SHOPPERS were left terrified when a man with an iron bar started a fight inside a chemist in the centre of Bideford.
Andrew Bannister, 49, smashed a £300 window at Boots as he lashed out in full sight of customers including a young mother with her year-old son in a baby buggy.
He was later found with a secret cannabis farm at his home when police went to investigate the attack, Exeter Crown Court was told.
The professional gardener, who has worked at the Royal Horticultural Society's property at Rosemoor, turned his skills to setting up his own drug-growing operation in a room hidden behind a cupboard at his Bideford home.
Bannister, of Allhalland Road, Bideford, admitted producing cannabis, threatening behaviour, possessing an offensive weapon, and criminal damage.
He was jailed for nine months, suspended for a year, curfewed for three months, and ordered to do 120 hours unpaid community work by Judge John Neligan.
He told him: "You say you found this iron bar and picked it up instead of tripping over it. That is fanciful in the extreme.
"You got into an argument and used the bar as a weapon and I'm afraid that calls for a prison sentence.
"I accept you were not going to supply the cannabis to anyone else and the mitigation is such in this case that I can suspend the sentence."
David Bowen, for the prosecution, said Bannister was in Boots in the High Street in Bideford in September when he got into an argument with another man with whom he exchanged blows before producing a piece of scaffolding pole.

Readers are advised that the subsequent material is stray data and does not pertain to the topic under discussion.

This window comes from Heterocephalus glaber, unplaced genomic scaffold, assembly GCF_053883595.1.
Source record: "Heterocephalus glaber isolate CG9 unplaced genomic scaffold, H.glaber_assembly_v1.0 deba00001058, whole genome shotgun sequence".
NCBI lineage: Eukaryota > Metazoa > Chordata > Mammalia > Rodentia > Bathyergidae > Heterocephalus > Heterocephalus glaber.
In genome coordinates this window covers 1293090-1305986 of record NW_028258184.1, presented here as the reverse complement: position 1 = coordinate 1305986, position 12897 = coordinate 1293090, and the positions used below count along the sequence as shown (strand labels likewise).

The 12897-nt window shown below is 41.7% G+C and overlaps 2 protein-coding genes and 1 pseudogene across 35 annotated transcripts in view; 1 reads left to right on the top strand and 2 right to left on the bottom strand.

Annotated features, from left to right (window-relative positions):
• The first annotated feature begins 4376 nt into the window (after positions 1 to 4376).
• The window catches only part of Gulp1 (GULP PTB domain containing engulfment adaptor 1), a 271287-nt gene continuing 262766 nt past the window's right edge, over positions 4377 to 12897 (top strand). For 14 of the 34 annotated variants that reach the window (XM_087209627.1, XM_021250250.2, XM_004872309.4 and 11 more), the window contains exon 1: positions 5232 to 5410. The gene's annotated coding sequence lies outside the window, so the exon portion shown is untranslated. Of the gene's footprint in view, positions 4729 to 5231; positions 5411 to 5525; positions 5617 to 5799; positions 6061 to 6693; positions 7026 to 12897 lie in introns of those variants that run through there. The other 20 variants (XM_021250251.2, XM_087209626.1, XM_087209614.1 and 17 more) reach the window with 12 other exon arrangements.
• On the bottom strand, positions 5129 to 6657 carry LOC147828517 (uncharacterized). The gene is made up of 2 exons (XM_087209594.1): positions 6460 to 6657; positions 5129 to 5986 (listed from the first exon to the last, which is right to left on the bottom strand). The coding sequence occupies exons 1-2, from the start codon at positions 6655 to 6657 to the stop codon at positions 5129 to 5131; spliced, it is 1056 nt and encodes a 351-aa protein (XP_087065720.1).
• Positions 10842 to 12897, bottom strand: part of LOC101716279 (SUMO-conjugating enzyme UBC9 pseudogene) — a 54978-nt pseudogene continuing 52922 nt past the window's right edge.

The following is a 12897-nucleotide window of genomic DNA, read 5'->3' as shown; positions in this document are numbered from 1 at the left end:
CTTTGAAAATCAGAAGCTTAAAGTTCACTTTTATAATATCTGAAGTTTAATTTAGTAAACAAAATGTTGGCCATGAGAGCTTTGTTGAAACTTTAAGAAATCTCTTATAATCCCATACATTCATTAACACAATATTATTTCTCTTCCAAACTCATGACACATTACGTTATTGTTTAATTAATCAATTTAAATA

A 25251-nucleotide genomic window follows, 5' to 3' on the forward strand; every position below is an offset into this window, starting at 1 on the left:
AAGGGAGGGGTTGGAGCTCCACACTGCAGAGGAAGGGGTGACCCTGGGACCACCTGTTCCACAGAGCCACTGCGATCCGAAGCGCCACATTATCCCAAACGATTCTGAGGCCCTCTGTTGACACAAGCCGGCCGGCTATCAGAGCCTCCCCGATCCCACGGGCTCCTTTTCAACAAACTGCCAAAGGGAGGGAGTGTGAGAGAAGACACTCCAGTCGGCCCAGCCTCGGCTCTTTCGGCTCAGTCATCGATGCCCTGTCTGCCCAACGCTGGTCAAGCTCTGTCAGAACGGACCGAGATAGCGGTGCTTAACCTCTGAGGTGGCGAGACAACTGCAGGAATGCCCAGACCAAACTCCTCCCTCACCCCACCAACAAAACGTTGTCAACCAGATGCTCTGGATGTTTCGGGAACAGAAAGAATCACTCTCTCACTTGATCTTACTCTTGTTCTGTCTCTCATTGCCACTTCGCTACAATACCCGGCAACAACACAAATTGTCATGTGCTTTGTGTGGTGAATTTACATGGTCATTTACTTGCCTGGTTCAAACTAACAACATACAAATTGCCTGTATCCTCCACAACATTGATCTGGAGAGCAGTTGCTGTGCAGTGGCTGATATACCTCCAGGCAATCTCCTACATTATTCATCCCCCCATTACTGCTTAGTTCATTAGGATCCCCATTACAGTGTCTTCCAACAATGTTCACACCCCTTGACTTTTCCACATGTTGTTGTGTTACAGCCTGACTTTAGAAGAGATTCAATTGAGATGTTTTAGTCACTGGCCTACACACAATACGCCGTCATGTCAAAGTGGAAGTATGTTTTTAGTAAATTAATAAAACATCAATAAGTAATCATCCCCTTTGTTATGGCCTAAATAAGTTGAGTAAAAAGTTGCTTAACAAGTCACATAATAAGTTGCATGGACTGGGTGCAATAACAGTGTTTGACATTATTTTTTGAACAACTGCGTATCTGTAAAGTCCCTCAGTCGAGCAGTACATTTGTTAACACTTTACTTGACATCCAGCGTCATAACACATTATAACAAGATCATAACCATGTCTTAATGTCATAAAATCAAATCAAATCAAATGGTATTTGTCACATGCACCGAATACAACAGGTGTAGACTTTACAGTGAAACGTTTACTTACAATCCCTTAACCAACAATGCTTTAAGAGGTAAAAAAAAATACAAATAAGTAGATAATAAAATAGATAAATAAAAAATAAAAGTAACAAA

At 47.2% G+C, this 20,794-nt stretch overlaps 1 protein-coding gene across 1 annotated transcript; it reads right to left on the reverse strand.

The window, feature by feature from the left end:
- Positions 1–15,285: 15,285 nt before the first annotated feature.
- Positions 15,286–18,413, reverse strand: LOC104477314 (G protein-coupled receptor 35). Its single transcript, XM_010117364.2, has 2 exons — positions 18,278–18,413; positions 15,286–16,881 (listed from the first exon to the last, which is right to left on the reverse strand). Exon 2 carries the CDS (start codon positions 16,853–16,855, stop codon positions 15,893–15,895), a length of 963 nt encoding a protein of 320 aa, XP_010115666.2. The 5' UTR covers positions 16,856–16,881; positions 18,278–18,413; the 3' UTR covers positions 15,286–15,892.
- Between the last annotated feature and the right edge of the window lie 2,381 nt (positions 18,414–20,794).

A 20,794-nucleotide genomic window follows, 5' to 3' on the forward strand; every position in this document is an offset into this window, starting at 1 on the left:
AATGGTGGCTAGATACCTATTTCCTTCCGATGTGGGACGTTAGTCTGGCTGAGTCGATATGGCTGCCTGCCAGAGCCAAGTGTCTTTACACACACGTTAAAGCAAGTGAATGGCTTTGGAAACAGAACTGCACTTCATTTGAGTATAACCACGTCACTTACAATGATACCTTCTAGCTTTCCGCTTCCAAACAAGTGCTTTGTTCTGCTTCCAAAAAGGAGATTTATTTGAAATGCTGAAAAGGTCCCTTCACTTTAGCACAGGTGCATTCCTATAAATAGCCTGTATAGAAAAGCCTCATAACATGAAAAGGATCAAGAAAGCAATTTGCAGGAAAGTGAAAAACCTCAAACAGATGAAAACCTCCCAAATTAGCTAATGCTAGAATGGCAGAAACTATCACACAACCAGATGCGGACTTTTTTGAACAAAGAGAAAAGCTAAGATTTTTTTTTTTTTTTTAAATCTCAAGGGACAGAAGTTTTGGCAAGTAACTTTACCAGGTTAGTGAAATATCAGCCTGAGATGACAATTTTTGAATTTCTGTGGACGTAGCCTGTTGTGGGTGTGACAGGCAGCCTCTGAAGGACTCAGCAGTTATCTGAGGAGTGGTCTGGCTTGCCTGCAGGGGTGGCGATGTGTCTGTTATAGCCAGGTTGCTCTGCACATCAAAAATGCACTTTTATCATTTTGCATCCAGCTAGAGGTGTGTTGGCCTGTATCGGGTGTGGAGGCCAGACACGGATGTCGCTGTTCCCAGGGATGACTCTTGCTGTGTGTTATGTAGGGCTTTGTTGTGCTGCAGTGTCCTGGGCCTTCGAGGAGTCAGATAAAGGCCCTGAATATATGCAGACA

Mr Bowen said: "He swung the pole back, breaking a window and there is a statement from another customer who was there with her young son in a baby buggy.
"She says she was two to three metres away and unable to escape because Bannister was in the entrance. She describes how her son was distressed and crying and both she and her child were shaken up by the incident and the boy could not sleep that night because of it."
Mr Bowen said when police went to Bannister's home they found 28 cannabis plants growing behind a plastic sheet in his bedroom and eight more in a secret compartment behind a cupboard.
Experts reckoned the plants could have a potential yield of £15,000 but this was disputed by the defendant who insisted it was all for his own use.
Richard Crabb, for the defence, said his client is a long-term cannabis user and was growing it for himself and police found no evidence of dealing.
He said Bannister is a gardener who is currently unemployed.